For a long time, WILPF has been engaged in preventing an arms race in outer space and sponsors the annual Keep Space for Peace Week every October.

WILPF believes that space should remain free from weapons and be used instead to facilitate humanitarian needs. Millions of individuals rely on space applications everyday and one mistake would have a greater affect on all.

Space is one of few global commons and our dependence grows. It is becoming increasingly important to address the issue of safety and security in space and the preservation of this unique environment so it can continue to benefit all for a long time to come.

New developments threatening space security and safety

Although the majority of space activities still focus on telecommunication many space faring countries have also expanded to other activities, in particular earth observation and technology satellites dedicated to monitor and prevent natural disasters and climate change.

In spite of this development there have also been some worrying trends and technology developments in recent years indicating that the weaponisation of space technology is no longer just science fiction. In January 2007, China tested an anti-satellite missile system by destroying one of its own satellites, which subsequently created large amounts of debris[1]. And in February 2008 the United States destroyed a damaged satellite before it deorbited using a modified interceptor designed to counter short to intermediate range ballistic missiles.

But weaponisation is not the only threat to space safety; accidental collisions create enormous amounts of debris that can have devastating effects.


Satelites and debris in low Earths orbit 1960-2010. Credit: NASA

Space debris is the collection of old objects in orbit, such as pieces left from payloads, old satellites, loose bolts etc. The increase of debris in space poses a serious threat since it increases the risk of, for example, collisions with operational space crafts and radio frequency interference. The average impact speed of orbital debris with another space object is close to 10 km/s, meaning a collision with even a small piece of debris will cause severe damage.[2] Today more than 21,000 pieces of debris are being tracked in the orbit around earth. However, since only pieces larger than 10 cm can be traced the number of actual debris is impossible to estimate.[3]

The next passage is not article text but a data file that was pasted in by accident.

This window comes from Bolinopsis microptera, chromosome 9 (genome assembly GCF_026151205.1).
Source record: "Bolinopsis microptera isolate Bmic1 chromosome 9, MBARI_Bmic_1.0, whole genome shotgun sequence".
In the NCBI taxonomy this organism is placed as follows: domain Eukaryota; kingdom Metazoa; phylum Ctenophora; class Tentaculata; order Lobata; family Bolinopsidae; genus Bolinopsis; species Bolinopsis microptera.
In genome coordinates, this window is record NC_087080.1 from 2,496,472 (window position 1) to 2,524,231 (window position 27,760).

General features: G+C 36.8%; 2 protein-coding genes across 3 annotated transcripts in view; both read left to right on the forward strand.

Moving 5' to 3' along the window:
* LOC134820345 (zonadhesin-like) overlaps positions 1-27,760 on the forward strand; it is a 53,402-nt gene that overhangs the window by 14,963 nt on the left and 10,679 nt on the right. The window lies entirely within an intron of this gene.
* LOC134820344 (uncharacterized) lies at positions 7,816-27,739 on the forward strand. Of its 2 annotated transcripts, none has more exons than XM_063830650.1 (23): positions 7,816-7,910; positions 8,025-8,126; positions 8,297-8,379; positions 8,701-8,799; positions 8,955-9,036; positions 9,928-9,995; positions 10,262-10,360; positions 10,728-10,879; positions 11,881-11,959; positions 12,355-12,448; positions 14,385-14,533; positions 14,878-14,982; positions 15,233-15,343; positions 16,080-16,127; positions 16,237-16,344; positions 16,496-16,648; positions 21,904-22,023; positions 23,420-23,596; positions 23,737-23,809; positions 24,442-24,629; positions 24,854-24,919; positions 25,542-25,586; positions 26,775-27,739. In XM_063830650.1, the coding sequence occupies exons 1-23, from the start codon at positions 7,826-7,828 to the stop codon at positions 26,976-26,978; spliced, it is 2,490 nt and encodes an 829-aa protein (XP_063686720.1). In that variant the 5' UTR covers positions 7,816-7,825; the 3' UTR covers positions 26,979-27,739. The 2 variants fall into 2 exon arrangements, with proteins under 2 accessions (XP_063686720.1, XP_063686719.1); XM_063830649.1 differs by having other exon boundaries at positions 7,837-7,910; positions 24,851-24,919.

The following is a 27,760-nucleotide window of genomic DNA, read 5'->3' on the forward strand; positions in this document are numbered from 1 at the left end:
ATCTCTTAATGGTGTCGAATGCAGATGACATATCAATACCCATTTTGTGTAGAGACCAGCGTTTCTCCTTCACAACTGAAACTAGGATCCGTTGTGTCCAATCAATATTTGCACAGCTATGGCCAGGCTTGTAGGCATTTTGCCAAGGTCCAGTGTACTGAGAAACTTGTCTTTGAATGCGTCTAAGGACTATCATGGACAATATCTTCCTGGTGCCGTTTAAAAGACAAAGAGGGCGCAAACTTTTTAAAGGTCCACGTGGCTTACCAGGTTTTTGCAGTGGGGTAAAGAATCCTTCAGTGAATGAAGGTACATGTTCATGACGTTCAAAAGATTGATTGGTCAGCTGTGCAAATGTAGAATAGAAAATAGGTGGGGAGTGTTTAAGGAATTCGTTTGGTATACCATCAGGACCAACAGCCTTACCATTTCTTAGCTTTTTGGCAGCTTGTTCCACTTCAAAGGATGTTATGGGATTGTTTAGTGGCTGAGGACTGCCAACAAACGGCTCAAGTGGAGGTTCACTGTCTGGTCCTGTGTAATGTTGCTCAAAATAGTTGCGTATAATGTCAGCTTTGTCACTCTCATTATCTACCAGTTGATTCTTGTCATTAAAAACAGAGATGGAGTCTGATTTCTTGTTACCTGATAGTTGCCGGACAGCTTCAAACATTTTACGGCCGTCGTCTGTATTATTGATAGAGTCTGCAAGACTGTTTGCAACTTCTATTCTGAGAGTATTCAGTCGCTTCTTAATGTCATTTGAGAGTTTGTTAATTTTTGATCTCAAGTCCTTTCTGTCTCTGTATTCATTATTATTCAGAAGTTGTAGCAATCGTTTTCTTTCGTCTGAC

Photo 2

In a laboratory experiment conducted at the European Space Agency (ESA), a small aluminium sphere was fired at an 18-centimetre-thick aluminium block. Credit: ESA

There are numerous examples of accidental collisions, such as the first verified case of a collision between two space objects in 1996 when a piece of debris hit the French military satellite Cerise[4], leaving the satellite severely damaged. Or in February 2009 when a Russian inactive satellite and an American active satellite accidently collided, resulting in hundreds of fragments of debris that were spread around the former satellites orbits threatening other satellites.[5]

The increasing risk of debris collisions became obvious in May 2013 when Ecuador’s first satellite collided with a debris cloud left by an old Soviet satellite launch[6].

International initiatives to create a safer space

The increased use of space and the building amount of debris that has accompanied it have triggered several initiatives in order to create a safe space. In 1959 the UN General Assembly through resolution 1473 (XIV) created the UN Committee on Peaceful Uses of Outer Space (COPUOS). The resolution reviews the international cooperation in relation to the peaceful use of outer space. In June 2007, COPUOS adopted debris mitigation guidelines, including measures to be considered for mission planning, design, manufacture, and operational phases of spacecraft and launch vehicle orbital stages.

Since 2002, Russia and China have pushed for negotiations on the prevention of an arms race in outer space (PAROS) at the Conference on Disarmament and introduced a updated draft treaty on the Prevention of the Placement of Weapons in Outer Space in June this year. Most recently the European Union (EU) initiated a procedure to develop an International Code of Conduct for Outer Space Activities (ICoC) in 2008.

However none of these efforts have yet managed to achieve the results needed and desired. This makes it more important than ever to protect space against weaponisation, militarisation and irresponsible behaviour. A conflict in space would lead to devastating direct consequences for our daily life on earth but also affect the overall long-term sustainability and peaceful use of space.

WILPF and Civil society

For a long time, only a few NGOs have been involved in space issues, mainly on an expert level. Governments need an active civil society that can make sure that the public follows any activities taking place and demand action. WILPF’s Reaching Critical Will has therefore increased its focus on space and has participated in the ICoC process, as one of the only civil society actors working to increase the civil society participation. Help us spread the information and keep yourself updated by looking at RCW’s publications and by subscribing to their Conference on Disarmament reports here.


[1] Secure World Foundation, Space Sustainability, a practical guide (2010), Secure World Foundation. p. 9




[5] Secure World Foundation, Space Sustainability, a practical guide (2010), Secure World Foundation, p. 7